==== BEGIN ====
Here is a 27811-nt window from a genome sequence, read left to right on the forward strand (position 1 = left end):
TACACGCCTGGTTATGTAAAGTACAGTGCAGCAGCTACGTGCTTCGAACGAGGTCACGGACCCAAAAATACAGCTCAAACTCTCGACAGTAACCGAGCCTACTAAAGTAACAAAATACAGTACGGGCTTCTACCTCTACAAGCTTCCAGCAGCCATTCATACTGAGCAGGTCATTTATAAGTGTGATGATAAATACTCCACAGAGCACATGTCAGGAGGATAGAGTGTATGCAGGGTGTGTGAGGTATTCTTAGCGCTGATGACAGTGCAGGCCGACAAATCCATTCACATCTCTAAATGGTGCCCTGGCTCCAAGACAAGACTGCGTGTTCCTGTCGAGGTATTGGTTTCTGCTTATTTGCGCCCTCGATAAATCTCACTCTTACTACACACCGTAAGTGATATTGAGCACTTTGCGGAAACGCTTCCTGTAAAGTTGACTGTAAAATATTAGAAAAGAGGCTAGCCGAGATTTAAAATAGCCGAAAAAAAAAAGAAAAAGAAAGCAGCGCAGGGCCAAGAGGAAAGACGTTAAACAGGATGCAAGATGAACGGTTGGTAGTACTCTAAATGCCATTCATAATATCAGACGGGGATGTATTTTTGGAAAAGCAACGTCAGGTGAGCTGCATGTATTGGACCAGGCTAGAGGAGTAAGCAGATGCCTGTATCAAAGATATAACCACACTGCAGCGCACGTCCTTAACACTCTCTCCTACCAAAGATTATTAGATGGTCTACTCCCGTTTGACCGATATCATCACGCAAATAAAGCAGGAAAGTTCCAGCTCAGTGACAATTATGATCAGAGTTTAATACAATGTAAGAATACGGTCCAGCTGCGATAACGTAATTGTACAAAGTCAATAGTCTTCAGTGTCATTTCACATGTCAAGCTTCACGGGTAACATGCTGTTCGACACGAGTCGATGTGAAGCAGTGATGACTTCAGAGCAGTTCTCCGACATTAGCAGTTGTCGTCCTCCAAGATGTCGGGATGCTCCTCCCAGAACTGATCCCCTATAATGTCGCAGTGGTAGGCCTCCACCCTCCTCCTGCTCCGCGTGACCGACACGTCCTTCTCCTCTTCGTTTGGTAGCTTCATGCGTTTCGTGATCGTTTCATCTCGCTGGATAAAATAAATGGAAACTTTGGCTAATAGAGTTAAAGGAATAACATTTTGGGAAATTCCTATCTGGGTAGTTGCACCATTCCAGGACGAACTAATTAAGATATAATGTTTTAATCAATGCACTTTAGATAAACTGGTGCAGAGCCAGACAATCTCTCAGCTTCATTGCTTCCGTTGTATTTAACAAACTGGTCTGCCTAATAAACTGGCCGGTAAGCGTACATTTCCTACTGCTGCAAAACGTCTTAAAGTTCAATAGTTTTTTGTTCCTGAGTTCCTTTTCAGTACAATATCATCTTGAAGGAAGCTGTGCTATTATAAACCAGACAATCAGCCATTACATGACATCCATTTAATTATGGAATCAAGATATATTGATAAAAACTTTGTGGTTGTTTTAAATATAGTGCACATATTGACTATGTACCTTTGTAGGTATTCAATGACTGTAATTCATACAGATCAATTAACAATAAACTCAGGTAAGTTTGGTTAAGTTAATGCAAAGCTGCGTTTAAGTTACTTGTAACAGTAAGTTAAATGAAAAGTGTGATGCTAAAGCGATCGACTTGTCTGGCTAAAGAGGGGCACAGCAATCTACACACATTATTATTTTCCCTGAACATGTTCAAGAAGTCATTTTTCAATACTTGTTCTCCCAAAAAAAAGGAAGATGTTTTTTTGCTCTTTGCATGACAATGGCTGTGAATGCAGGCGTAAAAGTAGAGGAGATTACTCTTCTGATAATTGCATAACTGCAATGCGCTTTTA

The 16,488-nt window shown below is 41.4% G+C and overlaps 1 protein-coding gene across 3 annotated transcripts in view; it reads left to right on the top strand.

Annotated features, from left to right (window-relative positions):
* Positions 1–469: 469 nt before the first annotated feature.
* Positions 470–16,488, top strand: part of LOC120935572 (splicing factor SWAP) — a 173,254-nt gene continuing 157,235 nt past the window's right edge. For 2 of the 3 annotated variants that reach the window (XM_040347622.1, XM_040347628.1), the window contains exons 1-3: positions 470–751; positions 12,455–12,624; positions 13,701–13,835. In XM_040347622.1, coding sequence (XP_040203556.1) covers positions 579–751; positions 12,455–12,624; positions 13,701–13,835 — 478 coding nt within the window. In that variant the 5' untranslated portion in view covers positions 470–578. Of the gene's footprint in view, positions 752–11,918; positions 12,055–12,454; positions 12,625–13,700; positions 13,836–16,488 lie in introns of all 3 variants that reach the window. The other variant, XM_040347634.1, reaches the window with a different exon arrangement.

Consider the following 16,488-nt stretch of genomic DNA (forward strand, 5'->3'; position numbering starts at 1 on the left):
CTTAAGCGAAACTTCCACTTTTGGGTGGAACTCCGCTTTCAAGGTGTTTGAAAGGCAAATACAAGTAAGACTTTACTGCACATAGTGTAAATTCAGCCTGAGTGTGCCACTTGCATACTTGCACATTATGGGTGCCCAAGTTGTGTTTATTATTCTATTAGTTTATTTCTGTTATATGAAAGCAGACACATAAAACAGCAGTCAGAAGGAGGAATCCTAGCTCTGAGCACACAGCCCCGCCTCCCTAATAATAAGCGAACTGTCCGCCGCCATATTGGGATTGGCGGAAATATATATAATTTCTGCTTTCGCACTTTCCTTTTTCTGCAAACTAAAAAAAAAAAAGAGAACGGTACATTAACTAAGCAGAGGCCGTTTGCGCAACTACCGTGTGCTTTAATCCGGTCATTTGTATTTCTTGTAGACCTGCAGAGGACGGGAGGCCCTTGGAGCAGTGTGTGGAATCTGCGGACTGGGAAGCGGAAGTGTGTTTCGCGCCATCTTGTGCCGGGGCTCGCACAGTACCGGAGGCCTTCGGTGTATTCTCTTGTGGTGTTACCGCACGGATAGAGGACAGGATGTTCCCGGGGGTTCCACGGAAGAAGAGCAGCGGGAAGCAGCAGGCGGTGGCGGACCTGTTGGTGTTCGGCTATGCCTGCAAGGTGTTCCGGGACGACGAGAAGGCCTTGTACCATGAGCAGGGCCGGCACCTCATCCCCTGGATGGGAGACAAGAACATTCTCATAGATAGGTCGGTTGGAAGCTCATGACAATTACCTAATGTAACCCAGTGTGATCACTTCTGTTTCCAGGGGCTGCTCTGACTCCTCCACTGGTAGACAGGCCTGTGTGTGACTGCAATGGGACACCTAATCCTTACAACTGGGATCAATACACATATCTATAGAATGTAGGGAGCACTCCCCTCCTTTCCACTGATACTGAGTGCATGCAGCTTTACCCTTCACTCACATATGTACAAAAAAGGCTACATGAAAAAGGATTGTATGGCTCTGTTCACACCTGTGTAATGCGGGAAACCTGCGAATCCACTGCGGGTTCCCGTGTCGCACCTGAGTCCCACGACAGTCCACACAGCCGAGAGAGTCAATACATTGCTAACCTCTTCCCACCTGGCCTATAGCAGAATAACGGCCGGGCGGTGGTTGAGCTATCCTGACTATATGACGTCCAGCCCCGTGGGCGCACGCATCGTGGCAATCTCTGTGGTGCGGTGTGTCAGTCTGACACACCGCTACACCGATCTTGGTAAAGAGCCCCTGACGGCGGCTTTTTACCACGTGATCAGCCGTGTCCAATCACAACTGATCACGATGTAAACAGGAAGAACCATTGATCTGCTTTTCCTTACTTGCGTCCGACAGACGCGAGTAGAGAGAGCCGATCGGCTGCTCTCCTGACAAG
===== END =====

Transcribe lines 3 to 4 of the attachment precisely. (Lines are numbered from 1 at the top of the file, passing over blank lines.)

The 16,488-nt window shown below is 41.4% G+C and overlaps 1 protein-coding gene across 3 annotated transcripts in view; it reads left to right on the top strand.

Annotated features, from left to right (window-relative positions):